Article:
Location of the centre of gravity of the human body
350(13)
Direct approach
351(4)
Indirect approach
355(5)
Determination of the whole body centre of gravity by the application of the principle of moments
360(3)
Levers
363(29)
Lever systems
364(3)
Lever systems in the human musculoskeletal system
367(17)
The use of body segments as levers in strength and endurance training
384(8)
Angular displacement, angular velocity and angular acceleration
392(4)
Relationship between linear velocity and angular velocity
395(1)
Relationship between linear acceleration and angular acceleration
395(1)
Centripetal and centrifugal force
396(8)
Centripetal force in throwing the hammer
398(2)
Centripetal force in cycling around a curved track
400(2)
Centripetal force in running around a curved track
402(2)
Concentric force, eccentric force and couple
404(4)
Rotation and Newton's first law of motion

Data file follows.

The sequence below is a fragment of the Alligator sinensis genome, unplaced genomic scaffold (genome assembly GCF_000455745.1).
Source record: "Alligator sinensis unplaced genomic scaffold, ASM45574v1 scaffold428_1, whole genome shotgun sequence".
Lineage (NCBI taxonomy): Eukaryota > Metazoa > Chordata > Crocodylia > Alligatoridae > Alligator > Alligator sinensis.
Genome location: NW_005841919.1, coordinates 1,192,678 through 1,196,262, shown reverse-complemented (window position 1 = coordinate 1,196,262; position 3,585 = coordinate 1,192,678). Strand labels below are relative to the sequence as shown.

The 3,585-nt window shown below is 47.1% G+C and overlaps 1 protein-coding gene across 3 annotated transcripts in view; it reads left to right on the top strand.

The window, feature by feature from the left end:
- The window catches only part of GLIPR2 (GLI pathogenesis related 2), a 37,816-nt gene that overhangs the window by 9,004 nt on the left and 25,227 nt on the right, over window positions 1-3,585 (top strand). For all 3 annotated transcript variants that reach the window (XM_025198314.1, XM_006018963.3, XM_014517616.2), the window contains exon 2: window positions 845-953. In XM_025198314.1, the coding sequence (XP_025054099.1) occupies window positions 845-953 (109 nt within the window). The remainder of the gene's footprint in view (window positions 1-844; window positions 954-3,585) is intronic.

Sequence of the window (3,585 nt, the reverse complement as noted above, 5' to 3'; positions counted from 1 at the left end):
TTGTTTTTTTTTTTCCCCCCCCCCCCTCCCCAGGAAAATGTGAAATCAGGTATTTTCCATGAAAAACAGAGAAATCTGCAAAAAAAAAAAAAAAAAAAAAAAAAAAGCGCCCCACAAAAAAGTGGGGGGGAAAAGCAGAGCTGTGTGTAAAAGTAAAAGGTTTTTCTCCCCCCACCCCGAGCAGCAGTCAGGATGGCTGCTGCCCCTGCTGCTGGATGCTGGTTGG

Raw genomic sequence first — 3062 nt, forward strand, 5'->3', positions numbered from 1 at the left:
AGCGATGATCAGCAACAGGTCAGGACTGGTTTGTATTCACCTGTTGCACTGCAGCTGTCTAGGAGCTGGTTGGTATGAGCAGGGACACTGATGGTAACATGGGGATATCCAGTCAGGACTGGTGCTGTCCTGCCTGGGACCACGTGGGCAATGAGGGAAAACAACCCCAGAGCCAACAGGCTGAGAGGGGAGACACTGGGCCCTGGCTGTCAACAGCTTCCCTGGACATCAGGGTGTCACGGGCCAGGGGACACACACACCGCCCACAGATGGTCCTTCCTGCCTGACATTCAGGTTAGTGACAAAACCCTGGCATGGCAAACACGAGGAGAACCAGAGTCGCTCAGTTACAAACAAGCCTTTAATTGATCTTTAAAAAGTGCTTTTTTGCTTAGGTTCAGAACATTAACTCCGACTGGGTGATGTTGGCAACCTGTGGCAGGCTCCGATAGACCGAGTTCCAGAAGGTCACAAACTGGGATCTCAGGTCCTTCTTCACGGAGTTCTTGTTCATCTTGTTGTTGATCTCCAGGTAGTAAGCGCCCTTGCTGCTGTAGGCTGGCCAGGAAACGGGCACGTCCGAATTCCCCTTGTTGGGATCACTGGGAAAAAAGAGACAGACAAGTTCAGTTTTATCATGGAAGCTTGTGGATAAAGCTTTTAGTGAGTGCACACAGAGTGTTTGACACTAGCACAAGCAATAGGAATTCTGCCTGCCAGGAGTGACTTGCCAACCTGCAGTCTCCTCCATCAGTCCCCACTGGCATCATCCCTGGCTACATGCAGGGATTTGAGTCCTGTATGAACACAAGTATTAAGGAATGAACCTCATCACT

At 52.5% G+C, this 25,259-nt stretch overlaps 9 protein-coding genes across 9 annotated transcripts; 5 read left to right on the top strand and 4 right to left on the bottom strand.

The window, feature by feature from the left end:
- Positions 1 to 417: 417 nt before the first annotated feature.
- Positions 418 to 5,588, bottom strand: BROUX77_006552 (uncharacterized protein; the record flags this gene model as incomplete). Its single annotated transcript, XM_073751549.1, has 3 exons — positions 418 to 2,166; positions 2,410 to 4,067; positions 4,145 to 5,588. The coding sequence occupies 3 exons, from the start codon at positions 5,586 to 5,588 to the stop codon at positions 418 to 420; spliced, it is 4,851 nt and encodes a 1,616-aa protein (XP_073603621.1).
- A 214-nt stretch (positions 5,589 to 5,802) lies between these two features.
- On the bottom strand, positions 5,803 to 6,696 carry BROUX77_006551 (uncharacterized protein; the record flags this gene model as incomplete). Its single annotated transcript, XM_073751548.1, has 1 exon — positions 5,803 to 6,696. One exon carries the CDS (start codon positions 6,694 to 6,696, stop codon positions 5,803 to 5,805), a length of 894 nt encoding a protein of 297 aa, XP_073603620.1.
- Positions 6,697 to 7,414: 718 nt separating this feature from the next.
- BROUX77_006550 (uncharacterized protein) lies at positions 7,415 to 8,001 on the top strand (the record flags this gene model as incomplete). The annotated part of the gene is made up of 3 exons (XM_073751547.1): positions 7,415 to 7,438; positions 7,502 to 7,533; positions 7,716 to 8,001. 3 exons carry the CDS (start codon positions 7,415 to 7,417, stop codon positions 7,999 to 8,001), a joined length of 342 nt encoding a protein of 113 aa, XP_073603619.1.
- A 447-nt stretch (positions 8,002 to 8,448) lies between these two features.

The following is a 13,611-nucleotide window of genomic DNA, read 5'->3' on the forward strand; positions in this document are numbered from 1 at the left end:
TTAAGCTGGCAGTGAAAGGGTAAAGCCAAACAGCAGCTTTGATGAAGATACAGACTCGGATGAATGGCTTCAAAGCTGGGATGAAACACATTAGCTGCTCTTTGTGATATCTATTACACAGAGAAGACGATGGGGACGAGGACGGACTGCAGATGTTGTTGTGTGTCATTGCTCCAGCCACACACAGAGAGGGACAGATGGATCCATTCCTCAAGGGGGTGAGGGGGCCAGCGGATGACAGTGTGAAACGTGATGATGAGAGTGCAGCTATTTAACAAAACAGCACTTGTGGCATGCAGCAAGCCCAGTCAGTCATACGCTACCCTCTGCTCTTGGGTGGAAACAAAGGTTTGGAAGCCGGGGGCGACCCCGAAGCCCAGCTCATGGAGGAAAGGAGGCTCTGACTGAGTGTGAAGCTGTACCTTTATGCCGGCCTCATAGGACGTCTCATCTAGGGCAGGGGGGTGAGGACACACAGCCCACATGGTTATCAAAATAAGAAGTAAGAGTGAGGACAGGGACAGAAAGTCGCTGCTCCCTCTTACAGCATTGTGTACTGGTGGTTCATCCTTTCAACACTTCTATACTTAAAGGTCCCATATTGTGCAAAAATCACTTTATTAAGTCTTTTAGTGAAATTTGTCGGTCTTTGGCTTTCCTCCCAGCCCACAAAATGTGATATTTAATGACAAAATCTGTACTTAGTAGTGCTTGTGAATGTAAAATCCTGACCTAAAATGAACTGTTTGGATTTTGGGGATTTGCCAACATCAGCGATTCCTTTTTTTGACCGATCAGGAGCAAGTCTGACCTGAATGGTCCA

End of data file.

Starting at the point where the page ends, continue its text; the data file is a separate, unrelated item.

408(2)
Moment of inertia
410(9)
Measurement of moment of inertia
411(5)
Determination of the moment of inertia of a gymnast about the axis of a horizontal bar
416(3)
Angular momentum
419(3)
Rotation and Newton's second law of motion
422(3)
Transfer of angular momentum
425(8)
Demonstration of transfer of angular momentum using a rotating turntable
425(3)
Transfer of angular momentum in a forward pike dive
428(1)
Transfer of angular momentum in the long jump
429(1)
Transfer of angular momentum in a standing back somersault
430(3)
Rotation and Newton's third law of motion
433(2)
Somersaulting and twisting
435(8)
Contact twist
436(1)
Counter-rotation twist
436(4)
Tilt twist
440(3)
Review questions
443(5)
Moment of a force and levers
443(1)
Segmental analysis
444(1)
Angular displacement, angular velocity and angular acceleration
445(2)
Angular impulse and angular momentum
447(1)
11 Work, energy and power
448(28)
Objectives
448(1)
Work of a force
448(3)
Power
451(3)
Average power
451(1)
Instantaneous power
452(2)
Conservation of energy
454(3)
Thermodynamics
455(1)
Heat energy
455(1)
Work done in pushing a load up a slope
456(1)
Work of the moment of a force
457(3)
Conservation of mechanical energy
460(6)
Conservation of mechanical energy in a gymnast rotating about a horizontal bar